Some graphical issues go beyond being unpolished into being outright bugs; character sprites changing outfits in places that don’t make sense, a couple instances of text which runs off the bottom of the screen, a sprite whose background is missing transparency, etc. A few issues with the H-scenes and the gallery function should hopefully be fixed by the time of release (I’m reviewing based on an advance copy, and Fakku responded with the intent to fix them when I reported them), but the game overall is more than a quick fix away from being visually polished.
Compared to its visual elements, Perverse Incentives audio work is a distinctly mixed bag. It’s a testament to the fact that a game can have a good soundtrack, with tracks assigned appropriately to their scenes, and still have serious issues with its audio work.
Musical transitions are always abrupt throughout the entire game. There are no fade-ins or fade-outs, and the cuts from one piece to another can be distinctly jarring. Some of the music and ambient sound effects don’t loop smoothly, leading to pieces which may end and restart multiple times per scene.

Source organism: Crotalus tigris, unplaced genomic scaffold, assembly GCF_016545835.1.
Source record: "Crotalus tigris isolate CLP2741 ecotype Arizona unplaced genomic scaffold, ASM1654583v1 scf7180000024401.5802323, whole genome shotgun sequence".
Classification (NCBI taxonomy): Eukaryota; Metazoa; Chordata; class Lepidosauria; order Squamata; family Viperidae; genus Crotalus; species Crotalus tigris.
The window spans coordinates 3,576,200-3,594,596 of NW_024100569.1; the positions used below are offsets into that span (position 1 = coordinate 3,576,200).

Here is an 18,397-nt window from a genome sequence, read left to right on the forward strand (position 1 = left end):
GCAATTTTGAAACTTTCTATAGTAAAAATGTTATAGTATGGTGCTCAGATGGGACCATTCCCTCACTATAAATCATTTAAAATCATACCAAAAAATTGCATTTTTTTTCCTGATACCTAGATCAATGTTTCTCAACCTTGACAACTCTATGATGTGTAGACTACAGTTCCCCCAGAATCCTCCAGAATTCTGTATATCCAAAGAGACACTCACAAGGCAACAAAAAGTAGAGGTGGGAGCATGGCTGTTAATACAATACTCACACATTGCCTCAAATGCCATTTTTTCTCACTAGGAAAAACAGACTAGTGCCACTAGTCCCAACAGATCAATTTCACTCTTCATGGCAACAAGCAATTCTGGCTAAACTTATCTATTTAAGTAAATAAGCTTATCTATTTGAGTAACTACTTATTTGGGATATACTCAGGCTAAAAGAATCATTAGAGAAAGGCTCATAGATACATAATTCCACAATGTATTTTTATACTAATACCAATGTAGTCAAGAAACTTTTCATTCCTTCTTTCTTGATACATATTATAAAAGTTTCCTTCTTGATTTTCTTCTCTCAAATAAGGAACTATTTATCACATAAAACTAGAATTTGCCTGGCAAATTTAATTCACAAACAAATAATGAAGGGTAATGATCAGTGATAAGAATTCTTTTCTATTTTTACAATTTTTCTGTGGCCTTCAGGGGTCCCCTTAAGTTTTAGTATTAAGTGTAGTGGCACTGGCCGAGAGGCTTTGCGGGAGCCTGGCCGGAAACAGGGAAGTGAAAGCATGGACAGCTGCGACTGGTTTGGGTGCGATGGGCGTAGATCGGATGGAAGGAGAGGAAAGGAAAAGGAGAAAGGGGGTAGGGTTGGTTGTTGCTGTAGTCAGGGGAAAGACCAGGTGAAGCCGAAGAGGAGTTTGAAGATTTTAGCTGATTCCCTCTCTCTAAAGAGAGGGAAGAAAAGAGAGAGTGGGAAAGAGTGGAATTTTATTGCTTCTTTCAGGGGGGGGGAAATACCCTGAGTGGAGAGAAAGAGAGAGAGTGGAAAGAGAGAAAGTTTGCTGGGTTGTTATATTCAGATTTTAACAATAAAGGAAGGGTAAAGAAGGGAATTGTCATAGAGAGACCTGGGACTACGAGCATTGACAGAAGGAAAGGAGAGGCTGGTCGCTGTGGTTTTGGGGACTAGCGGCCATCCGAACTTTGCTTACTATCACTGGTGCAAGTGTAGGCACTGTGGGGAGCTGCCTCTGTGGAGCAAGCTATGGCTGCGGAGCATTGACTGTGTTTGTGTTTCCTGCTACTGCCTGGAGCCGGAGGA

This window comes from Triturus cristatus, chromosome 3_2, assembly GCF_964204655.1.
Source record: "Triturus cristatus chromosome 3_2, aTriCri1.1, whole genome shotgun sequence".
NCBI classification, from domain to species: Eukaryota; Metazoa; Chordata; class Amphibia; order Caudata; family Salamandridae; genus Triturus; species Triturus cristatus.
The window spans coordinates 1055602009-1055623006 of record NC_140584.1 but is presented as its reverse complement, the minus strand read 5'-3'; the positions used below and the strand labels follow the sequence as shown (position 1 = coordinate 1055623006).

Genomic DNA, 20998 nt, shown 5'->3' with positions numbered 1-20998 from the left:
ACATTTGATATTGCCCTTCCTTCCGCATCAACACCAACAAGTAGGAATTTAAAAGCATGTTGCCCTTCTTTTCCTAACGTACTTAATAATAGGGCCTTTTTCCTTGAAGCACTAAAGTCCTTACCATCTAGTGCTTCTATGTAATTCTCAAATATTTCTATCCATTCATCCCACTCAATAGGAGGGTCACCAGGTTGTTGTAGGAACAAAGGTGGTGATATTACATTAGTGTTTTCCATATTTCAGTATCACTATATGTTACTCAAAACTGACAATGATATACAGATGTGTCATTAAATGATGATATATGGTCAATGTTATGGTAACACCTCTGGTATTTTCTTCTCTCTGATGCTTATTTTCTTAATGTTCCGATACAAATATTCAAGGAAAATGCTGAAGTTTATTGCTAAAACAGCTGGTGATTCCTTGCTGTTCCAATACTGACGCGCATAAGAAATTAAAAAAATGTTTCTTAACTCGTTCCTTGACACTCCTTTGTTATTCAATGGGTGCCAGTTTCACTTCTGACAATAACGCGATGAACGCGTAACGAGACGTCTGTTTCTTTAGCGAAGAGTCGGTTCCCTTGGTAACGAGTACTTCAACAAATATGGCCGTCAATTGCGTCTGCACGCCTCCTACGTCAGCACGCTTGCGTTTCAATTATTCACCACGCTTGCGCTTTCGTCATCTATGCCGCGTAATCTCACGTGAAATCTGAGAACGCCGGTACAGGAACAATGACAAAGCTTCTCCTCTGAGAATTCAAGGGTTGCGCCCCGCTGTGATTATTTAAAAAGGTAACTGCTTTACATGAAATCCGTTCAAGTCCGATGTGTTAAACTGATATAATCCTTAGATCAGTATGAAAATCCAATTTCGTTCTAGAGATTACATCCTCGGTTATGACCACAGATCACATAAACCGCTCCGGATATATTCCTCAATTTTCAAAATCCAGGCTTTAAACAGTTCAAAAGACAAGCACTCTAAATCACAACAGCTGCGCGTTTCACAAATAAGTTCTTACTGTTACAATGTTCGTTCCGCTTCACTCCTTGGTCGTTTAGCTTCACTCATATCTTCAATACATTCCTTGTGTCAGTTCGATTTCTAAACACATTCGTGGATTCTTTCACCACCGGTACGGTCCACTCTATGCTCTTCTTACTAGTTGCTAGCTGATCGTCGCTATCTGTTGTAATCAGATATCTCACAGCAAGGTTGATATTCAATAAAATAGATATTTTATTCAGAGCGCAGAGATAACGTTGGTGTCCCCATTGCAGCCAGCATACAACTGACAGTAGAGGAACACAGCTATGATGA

Granting those flaws though, some of the game’s music is very good, and very well-suited to the places it’s used. Perverse Incentives features the second “badass stock-trading” scene I’ve ever seen, but between the two of them, it had decisively better music. Plus, it has what is almost certainly the most epic accompaniment you’ll ever hear to a scene of a character watching porn (and yes, it does fit the context.)
It’s impossible to fit a game as surprising as Perverse Incentives neatly into categories like “recommend” or “don’t recommend.” Overall, it gives the lie to the idea that natively Japanese games are necessarily of more polished design even compared to amateur OELVNs. I could compare it to an unpolished gem, but even that isn’t quite right; Perverse Incentives given polish still wouldn’t be a classically beautiful game, or appealing in the way that you’d expect an eroge to aim to be. Instead, I’d liken it to a raw fossil. It doesn’t, and couldn’t possibly sparkle the way major studio games will. But it elicits a hell of a “that’s interesting…”
If that’s the sort of thing you’re into, it might well deserve a space in your collection.
PERVERSE INCENTIVES IS INTERESTING
Many thanks go to Fakku for a PC review code for this title.